Another system-wide audit dealt with inclusive employment of a variety of populations in the civil service. The Civil Service employs some 80,000 people in 79 different government entities. This audit, like the audit of law enforcement treatment of Israelis of Ethiopian background, also included an element of public participation, in which government employees from the Arab community, the community of Israelis of Ethiopian background and the ultra-Orthodox community all took part. Seventy-five percent of the participants from the Arab community and the community of Israelis of Ethiopian background reported that they had experienced racism from other employees or managers. We found that over a period of 13 years, the government had not updated the target number of employees that had been established as constituting proper representation of the Arab community in the Civil Service (10%) and even this was a low target, given the percentage that members of the Arab community represent within the entire population (21%); 63% of government ministries and 79% of auxiliary units did not satisfy the government’s target for fair representation of Ethiopian-Israelis; the percentage of ultraorthodox in the Civil Service was approximately 1.2% in 2019, a percentage that is far from the percentage that the ultraorthodox population represents among all working age residents of Israel, which is approximately 8%; in 2019, 86% of the large government entities in the Civil Service did not satisfy the targets for fair representation of persons with disabilities, in terms of employment (5%). In thirty-six government ministries and auxiliary units, the number of women at management level (middle and senior) was less than 50%. The entire Israeli public and the entire economy will benefit from the improvement of employment figures for members of the Arab community, for the ultra-Orthodox, persons with disabilities, and from an improvement of the quality of employment for Israelis of Ethiopian background. It is proper that the Civil Service be the flagbearer with regard to the integration of employees from these population groups, in all parts of the Civil Service and at all ranks therein. This task is incumbent on the entire management of any entity within the Civil Service, and on the Civil Service Commission in its entirety, which is responsible for managing the human resources within the Civil Service.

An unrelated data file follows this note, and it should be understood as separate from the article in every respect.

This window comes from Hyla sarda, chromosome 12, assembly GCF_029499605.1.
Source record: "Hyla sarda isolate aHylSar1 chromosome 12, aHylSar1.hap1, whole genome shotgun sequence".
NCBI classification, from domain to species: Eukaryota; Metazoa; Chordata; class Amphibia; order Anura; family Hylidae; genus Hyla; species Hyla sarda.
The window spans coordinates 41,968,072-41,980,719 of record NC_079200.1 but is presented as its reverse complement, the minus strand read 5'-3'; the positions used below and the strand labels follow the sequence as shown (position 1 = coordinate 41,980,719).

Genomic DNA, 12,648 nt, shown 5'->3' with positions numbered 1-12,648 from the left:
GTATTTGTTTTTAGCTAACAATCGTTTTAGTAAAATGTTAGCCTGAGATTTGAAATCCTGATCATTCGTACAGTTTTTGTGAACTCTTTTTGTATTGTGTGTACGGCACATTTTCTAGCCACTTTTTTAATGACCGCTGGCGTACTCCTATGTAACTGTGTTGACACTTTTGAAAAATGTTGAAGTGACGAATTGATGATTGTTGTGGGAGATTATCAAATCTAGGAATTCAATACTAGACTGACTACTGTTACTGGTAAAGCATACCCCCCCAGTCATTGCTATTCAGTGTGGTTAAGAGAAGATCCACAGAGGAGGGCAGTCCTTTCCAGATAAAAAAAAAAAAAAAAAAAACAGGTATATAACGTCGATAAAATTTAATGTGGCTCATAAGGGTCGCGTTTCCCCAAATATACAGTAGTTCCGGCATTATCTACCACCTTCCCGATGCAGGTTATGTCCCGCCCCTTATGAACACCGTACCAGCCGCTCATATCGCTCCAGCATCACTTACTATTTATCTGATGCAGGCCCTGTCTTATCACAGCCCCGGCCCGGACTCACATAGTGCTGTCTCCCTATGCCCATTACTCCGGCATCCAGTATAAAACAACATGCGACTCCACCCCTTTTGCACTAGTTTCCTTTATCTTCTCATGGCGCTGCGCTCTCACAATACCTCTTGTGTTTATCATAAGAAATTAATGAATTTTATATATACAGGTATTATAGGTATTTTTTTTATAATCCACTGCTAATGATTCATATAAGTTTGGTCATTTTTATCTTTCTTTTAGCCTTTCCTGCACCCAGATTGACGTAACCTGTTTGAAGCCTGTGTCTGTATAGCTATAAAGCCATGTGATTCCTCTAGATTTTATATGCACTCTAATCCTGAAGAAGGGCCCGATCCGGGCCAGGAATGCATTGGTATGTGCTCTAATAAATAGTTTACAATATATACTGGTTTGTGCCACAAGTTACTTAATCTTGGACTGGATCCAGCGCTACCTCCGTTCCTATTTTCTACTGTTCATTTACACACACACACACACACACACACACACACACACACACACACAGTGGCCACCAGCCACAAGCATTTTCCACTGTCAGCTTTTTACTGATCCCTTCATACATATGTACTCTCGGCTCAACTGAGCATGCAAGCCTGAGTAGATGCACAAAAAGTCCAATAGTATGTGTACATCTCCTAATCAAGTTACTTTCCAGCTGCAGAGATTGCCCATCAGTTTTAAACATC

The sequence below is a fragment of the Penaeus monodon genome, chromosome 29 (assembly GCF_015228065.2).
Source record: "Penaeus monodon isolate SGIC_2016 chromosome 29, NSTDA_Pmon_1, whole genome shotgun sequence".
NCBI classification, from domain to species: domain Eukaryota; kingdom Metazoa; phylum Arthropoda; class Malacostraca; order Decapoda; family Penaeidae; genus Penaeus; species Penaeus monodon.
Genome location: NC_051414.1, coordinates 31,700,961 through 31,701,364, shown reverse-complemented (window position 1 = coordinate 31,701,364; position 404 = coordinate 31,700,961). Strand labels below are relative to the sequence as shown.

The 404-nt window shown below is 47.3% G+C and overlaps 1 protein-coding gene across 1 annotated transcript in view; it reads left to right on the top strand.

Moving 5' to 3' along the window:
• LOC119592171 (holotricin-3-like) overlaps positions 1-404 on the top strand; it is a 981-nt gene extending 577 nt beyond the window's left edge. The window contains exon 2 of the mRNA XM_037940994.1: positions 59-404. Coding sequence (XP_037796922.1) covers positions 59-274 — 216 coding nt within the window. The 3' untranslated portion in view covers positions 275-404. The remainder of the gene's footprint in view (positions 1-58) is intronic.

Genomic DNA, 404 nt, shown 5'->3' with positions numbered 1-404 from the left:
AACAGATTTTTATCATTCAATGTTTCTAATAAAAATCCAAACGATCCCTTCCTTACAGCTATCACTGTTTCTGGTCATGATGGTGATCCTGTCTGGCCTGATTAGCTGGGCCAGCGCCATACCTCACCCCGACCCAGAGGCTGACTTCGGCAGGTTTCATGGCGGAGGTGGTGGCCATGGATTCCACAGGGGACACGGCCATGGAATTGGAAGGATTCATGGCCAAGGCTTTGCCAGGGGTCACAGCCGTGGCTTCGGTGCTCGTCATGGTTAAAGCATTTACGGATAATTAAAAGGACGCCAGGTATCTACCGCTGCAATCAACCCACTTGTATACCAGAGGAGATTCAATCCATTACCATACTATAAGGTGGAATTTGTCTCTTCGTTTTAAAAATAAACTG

In recent years, the Israeli government has been working to have the government ministries and its auxiliary bodies move over to cloud computerization, which enables easy and broad access to a shared bank of computer resources. The audit findings on the subject of government ministries use of the public cloud and the preparations for the establishment of a central cloud show that there are various obstacles that are delaying or preventing the implementation of cloud computer usage by government ministries. The findings also indicate various aspects that the ministries failed to consider in the context of the implementation, and which may cause harm, from financial harm through damage to the public image of the relevant entity; the findings also pointed to difficulties in control regarding the implementation of directions concerning the ministries’ transfer to a cloud computer environment, and to difficulty in controlling entities who are subject to sectoral guidelines of the ministries but not to the guidelines of the Government ICT Authority and of the Government’s National Cyber Directorate; and the lack of an overall approved framework for transferring governmental computer services to the cloud environment. In order to ensure the best possible implementation of the use of the existing cloud computer storage systems, and of those which will be established in the future, it is recommended that the relevant government ministries and entities act in response to the noted obstacles and deficiencies, and to the recommendations made in the audit report, including in the framework of the Nimbus tender, and the establishment of a Cloud Center of Excellence.